Victoria Nguyen, Technician
- U.S. Department of Agriculture
- B.S. and M.S. Chemistry, Illinois State University, Normal
Victoria Nguyen had not done much high-performance liquid chromatography (HPLC) or analytical chemistry when she graduated with her Master’s degree in Chemistry with an emphasis in biochemistry. But when offered an opportunity to work on a grant with the U.S. Department of Agriculture using HPLC or ion chromatography for the chemical analysis of switchgrass, she jumped at the chance to learn a new technique.
Switchgrass is one of several types of prairie grass that the USDA is investigating as a raw material for biofuels. Farmers from all over the country grow switchgrass and send Nguyen samples. Using HPLC and ion chromatography, she analyzes them for cell wall carbohydrates to try to determine which varieties of grass grown under which conditions—time of year, geographic location, and fertilizer—would be most successful as a biofuel.
Her project is on a five-year grant. It gives Nguyen the opportunity to immerse herself in the research now, but she knows that new projects will come down the road.
Today, Victoria Nguyen is a technician at the USDA’s National Center for Agricultural Utilization Research in Peoria, Illinois. This is how she works.
The breakdown of my typical day would be 80% running experiments, 10% planning experiments and 10% data analysis. I screen samples sent to me to determine how much soluble carbohydrate is in each sample. Those results are passed on to other collaborators who take the most promising samples further down the biofuel pipeline.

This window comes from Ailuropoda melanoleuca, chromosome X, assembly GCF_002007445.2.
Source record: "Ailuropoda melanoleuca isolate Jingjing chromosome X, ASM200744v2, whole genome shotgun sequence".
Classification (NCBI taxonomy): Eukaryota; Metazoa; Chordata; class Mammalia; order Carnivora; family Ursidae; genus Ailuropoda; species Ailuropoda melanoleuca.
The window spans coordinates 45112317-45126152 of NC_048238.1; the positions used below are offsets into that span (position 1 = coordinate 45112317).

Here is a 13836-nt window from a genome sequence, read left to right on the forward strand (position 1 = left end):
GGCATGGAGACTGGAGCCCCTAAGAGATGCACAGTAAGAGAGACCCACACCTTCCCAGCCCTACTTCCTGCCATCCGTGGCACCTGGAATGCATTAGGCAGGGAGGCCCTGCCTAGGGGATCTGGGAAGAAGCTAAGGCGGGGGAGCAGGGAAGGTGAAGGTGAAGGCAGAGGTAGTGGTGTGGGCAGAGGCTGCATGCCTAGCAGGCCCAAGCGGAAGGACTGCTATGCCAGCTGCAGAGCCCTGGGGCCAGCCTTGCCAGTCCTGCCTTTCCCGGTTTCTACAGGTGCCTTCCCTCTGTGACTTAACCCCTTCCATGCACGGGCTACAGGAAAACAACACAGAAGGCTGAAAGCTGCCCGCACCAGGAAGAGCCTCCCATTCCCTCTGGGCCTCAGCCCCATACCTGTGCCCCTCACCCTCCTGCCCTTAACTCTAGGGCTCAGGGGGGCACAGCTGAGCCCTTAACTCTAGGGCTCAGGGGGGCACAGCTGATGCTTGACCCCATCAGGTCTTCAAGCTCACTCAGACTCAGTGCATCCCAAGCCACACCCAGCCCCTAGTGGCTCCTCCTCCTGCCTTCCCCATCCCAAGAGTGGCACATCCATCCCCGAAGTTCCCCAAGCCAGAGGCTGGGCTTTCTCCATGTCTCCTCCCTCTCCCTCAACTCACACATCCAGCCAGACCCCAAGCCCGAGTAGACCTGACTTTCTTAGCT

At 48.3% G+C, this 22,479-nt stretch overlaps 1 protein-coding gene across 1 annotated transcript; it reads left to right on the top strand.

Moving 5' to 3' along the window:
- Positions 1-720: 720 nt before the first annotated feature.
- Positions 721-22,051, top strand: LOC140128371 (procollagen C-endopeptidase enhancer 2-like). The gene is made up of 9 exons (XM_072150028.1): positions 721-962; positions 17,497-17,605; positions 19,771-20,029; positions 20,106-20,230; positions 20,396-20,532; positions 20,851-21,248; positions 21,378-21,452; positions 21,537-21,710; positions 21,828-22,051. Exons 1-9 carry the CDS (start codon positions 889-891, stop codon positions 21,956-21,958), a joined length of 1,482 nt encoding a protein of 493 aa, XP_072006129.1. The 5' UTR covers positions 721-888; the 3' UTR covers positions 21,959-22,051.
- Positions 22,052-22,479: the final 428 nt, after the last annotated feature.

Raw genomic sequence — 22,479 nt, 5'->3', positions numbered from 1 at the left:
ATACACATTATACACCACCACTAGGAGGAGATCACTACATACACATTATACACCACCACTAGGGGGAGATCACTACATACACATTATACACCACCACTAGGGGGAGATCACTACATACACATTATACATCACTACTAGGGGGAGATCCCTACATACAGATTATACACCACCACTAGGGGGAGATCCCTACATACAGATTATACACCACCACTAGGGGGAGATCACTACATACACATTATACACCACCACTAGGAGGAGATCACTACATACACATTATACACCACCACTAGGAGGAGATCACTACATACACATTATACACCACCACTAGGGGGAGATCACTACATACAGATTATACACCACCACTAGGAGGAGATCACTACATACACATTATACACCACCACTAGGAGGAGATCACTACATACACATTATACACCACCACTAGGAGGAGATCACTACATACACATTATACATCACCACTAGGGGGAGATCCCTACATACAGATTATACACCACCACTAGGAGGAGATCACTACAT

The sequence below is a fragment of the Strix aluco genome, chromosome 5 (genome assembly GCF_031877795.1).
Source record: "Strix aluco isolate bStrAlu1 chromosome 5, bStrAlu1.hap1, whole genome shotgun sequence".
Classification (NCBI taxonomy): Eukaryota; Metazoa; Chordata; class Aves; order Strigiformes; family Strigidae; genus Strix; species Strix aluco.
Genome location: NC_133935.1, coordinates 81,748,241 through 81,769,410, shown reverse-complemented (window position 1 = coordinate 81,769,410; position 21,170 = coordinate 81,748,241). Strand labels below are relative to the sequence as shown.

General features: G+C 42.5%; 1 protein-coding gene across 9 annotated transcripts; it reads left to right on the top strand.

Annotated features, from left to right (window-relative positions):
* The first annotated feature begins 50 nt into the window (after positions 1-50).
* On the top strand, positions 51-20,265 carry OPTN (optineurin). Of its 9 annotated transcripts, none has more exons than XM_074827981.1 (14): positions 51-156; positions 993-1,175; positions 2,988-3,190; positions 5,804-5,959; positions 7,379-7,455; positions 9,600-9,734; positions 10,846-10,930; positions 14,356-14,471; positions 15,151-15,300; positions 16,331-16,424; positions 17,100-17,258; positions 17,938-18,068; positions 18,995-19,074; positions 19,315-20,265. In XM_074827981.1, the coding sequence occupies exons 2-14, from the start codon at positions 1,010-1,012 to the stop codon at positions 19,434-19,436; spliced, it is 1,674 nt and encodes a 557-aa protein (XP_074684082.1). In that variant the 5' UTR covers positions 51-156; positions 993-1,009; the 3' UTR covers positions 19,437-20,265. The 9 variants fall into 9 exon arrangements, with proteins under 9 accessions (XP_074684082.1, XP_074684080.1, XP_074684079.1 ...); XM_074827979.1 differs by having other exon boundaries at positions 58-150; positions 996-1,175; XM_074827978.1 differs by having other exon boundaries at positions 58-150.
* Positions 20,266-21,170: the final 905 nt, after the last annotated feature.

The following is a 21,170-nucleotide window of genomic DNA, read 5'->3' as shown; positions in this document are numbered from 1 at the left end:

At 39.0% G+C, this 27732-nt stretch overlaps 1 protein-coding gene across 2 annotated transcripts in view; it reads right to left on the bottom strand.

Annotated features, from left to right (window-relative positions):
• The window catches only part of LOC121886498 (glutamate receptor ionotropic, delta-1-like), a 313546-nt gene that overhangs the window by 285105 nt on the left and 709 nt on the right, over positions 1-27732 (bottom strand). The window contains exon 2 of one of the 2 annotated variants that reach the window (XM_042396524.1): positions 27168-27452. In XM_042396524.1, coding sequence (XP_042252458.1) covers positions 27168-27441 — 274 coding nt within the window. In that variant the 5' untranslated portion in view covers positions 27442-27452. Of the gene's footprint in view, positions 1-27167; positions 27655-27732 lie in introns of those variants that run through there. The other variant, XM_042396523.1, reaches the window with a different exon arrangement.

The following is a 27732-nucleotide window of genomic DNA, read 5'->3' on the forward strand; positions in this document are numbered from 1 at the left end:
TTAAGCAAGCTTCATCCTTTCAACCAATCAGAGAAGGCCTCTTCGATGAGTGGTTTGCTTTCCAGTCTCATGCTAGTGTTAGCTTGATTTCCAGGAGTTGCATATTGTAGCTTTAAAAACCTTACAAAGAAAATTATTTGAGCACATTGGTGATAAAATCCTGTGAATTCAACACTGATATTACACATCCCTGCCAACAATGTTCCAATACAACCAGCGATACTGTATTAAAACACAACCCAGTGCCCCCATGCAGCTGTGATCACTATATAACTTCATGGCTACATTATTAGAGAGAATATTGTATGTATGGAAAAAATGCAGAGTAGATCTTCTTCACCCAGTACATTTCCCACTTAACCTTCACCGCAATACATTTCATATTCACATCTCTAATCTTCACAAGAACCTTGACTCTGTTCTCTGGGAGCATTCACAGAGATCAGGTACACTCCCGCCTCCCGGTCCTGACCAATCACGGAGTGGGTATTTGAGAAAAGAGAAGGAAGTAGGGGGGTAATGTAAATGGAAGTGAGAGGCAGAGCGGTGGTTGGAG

Excel, Dionex, a brand of ion chromatography, and HPLC
I share my office with one person. I also share my lab with one other person, although not the same person I share my office with. I work mainly in the lab and am mainly at my desk for data processing, sending/checking emails, and sending reports. In the lab, I have several analytical instruments along with various chemicals, and glassware typical of a chemistry lab.
40 hr/week, no overtime. There are deadlines to be met, but I get to work at my own pace. I don’t travel for work.
Learning about the instruments that I am using, because my background was not analytical chemistry.
Being organized. The instruments in the lab are shared between 2-4 people, so you have to coordinate instrument time.
Keep learning and developing your skills. In this day and age, you never know where you’re going to go. The jobs opportunities you have may not be specific to your schooling or your training. Keep an open mind. If there’s an opportunity to learn something new, take it. For me taking this position, I had a background with the wet chemistry, the bench work. I was lacking in instrument knowledge. My bosses said, “If you want to learn how to use this instrument, we’re all for it!” And it’s worked out well.
Learn as much as you can about new areas of technology. But on the other hand, always working to develop your communication and writing skills is also important. You may have to explain your research to someone without a science background.
Waking up early. I was never an early bird before, but I found that by getting up early I can get a lot more done!
Chemical & Engineering News because it keeps me informed about what's new and current in chemistry that is outside of my field. I’m also involved in my local section, and have really enjoyed networking with other chemists and student members. I’m the chair of the Local Section’s Younger Chemists Committee, and I’ve coordinated National Chemistry Week and other events. It gets me the opportunity to work with other local members who are further along in their careers, but also keeps me involved with the student members.